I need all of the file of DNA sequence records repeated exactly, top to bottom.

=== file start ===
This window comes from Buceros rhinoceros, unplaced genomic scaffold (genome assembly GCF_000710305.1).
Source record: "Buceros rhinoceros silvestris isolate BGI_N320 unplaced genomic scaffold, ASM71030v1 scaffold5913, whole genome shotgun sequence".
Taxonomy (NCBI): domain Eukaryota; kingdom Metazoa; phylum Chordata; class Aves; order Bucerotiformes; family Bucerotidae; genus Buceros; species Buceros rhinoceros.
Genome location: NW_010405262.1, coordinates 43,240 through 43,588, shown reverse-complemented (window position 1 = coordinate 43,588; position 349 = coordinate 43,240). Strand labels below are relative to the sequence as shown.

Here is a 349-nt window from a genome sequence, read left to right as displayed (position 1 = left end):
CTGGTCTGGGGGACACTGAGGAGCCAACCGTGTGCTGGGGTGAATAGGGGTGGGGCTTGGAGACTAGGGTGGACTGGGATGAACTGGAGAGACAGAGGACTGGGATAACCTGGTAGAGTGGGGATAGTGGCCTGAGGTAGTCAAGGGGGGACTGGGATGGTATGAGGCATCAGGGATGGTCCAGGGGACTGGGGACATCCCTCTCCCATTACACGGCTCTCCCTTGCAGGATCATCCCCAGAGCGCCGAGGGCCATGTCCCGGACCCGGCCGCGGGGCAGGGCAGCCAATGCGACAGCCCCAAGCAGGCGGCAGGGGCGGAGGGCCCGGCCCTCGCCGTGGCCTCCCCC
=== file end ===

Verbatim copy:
This window comes from Buceros rhinoceros, unplaced genomic scaffold (genome assembly GCF_000710305.1).
Source record: "Buceros rhinoceros silvestris isolate BGI_N320 unplaced genomic scaffold, ASM71030v1 scaffold5913, whole genome shotgun sequence".
Taxonomy (NCBI): domain Eukaryota; kingdom Metazoa; phylum Chordata; class Aves; order Bucerotiformes; family Bucerotidae; genus Buceros; species Buceros rhinoceros.
Genome location: NW_010405262.1, coordinates 43,240 through 43,588, shown reverse-complemented (window position 1 = coordinate 43,588; position 349 = coordinate 43,240). Strand labels below are relative to the sequence as shown.

Here is a 349-nt window from a genome sequence, read left to right as displayed (position 1 = left end):
CTGGTCTGGGGGACACTGAGGAGCCAACCGTGTGCTGGGGTGAATAGGGGTGGGGCTTGGAGACTAGGGTGGACTGGGATGAACTGGAGAGACAGAGGACTGGGATAACCTGGTAGAGTGGGGATAGTGGCCTGAGGTAGTCAAGGGGGGACTGGGATGGTATGAGGCATCAGGGATGGTCCAGGGGACTGGGGACATCCCTCTCCCATTACACGGCTCTCCCTTGCAGGATCATCCCCAGAGCGCCGAGGGCCATGTCCCGGACCCGGCCGCGGGGCAGGGCAGCCAATGCGACAGCCCCAAGCAGGCGGCAGGGGCGGAGGGCCCGGCCCTCGCCGTGGCCTCCCCC